Hitherto, various magnetic powder materials have been proposed for use in preparing magnetic recording media--for examples, γ-Fe2 O3, Co doped Fe2 O3, Fe3 O4, Co doped Fe3 O4, Fe3 O4 -γ-Fe2 O, CrO2 etc. Nowadays, though those skilled in the art still aim at development of recording media which are capable of recording signals at a higher density per unit volume of magnetic material used, it has been found that the conventional materials show a serious defect in the recording of signals of relatively short wavelength. That is their magnetic characteristics such as coercive force (Hc) and flux density (σ) are insufficient to achieve a high density recording. Therefore, many efforts have been made to find a magnetic material which is suitable for such application. Ferromagnetic metal and alloy materials are thought to be most feasible. It is known that while γ-Fe2 O3 has usually a saturation flux density on the order of 5,000 gauses, metal materials such as metallic Fe and Fe-Co alloys have a saturation flux density as high as about 20,000 to about 25,000 gauses, four or more times greater than the former. Therefore, if complications that might arise in actual practice are ignored, the metal materials should, theoretically, have about four times the reproducing power obtained with the conventional materials and would enable the production of a recording medium to be used for high density recording.
Some of the various prior art processes proposed for producing ferromagnetic metal or alloy powder materials are listed below:
(1) Process for producing a ferromagnetic metal or alloy by thermal decomposition of a metal salt or salts, typically an oxalic acid salt followed by reduction of the decomposition product with a reducing gas: as described in, for example, Japanese Patent Publications Nos. 11412/61, 22230/61, 8027/65, 14818/66, 24032/67, 22394/68, 38417/72 and 29280/73; Japanese Patent Public Disclosures (KOHKAI) Nos. 38523/72, 22346/73 and 22994/73; U.S. Pat. Nos. 3,186,829 and 3,190,748; Japanese Patent Publication No. 4286/72 (employing phthalate salts).
(2) Process comprising a step of reducing an iron compound for example, selected from iron oxyhydroxide, metal doped-iron oxyhydroxides (e.g. Co doped-oxyhydroxide), iron oxides and ferrite oxides; as described in, for example, Japanese Patent Publication Nos. 3862/60, 11520/62, 20939/64, 29706/72, 30477/72, 39477/72, 24952/73, 7313/74 and 5608/76; Japanese Patent Public Disclosures (KOHKAI) Nos. 5057/71, 7153/71, 79153/73, 82393/73 and 135867/74; U.S. Pat. Nos. 3,598,568 (Klomp et al), 3,607,220 (Vander Giessen et al) and 3,702,270 (Kawasaki et al); U.K. Pat. No. 640,438.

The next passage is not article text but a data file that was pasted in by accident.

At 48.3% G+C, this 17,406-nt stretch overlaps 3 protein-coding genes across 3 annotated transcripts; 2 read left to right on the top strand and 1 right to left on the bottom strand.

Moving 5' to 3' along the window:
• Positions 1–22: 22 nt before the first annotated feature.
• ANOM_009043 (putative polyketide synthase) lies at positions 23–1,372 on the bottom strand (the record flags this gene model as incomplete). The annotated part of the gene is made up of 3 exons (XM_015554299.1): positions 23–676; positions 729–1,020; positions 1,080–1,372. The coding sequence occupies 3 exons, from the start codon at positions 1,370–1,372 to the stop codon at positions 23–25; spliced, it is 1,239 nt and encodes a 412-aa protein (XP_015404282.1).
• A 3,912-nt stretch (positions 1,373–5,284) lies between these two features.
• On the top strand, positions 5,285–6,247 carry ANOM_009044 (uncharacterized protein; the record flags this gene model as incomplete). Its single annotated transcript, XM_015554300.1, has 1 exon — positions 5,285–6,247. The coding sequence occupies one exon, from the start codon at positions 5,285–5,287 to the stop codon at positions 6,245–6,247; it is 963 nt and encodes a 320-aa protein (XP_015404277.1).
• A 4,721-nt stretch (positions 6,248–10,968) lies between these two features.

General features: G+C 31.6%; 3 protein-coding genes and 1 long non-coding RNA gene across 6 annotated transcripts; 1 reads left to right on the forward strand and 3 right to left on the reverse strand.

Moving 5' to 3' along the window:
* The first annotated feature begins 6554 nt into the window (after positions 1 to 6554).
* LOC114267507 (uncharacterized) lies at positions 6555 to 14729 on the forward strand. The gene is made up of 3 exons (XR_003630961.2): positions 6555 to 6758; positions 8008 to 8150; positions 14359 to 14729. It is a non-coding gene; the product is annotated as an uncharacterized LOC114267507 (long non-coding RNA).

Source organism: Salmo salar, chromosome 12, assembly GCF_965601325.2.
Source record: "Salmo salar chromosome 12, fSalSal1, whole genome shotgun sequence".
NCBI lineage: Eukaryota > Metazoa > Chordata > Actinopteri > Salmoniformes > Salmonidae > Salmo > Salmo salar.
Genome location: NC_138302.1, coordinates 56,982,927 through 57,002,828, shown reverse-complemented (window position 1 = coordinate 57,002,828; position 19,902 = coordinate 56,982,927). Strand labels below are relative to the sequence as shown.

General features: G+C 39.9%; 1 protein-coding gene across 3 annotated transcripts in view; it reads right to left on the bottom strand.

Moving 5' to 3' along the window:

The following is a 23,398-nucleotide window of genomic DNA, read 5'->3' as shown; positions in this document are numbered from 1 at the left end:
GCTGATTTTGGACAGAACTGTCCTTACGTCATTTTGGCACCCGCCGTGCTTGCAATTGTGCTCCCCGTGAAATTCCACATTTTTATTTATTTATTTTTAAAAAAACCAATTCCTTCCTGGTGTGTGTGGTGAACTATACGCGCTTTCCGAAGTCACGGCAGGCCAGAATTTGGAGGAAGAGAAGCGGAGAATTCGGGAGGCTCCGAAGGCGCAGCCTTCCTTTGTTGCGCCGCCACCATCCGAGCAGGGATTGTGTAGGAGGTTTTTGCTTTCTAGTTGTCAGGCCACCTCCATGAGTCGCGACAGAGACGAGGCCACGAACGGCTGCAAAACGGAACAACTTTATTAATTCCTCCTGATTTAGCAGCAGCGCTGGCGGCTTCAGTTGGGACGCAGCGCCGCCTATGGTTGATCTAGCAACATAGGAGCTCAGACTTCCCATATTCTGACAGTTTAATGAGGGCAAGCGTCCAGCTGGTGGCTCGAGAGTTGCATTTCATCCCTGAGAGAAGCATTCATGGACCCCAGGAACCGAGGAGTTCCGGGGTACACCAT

(3) Production of a ferromagnetic metal or alloy by evaporation of a corresponding metal component or components in an inert gas atmosphere: as described in, for example, Japanese Patent Publications Nos. 27718/72, 964/73 and 42780/73; Japanese Patent Public Disclosures (KOHKAI) Nos. 25662/73, 25663/73, 25664/73, 25665/73, 31166/73, 55400/73, 80192/73 and 52134/74.
(4) Production of magnetic metal powder by decomposition of metal carbonyl compounds: as described in, for example, Japanese Patent Publication No. 16868/70, U.S. Pat. Nos. 2,983,997, 3,172,776, 3,200,007 and 3,228,882.
(5) Production of magnetic metal powder by electrolysis of an appropriate metal salt using a mercury cathode followed by removal of mercury entrained in the electrolytic product: as described in, for example, Japanese Patent Publications Nos. 15525/64, 8123/65 and 6007/72 and U.S. Pat. Nos. 3,156,650 and 3,262,812.
(6) Wet reducing of a salt of ferromagnetic metal in solution with a reducing agent such as sodium hypophosphite or sodium borohydride: as described in, for example, Japanese Patent Publication Nos. 20520/63, 26555/63, 20116/68, 9869/70, 7820/72, 16052/72, 41718/72 and 41719/72; Japanese Patent Public Disclosure (KOHKAI) Nos. 1353/72, 42252/72, 42253/72, 7585/73, 25896/73, 44194/73, 79754/73, 82396/73, 28999/73 and 1998/73; and U.S. Pat. Nos. 3,607,218, 3,494,760, 3,535,104, 3,661,556, 3,663,318, 3,669,643 and 3,672,867.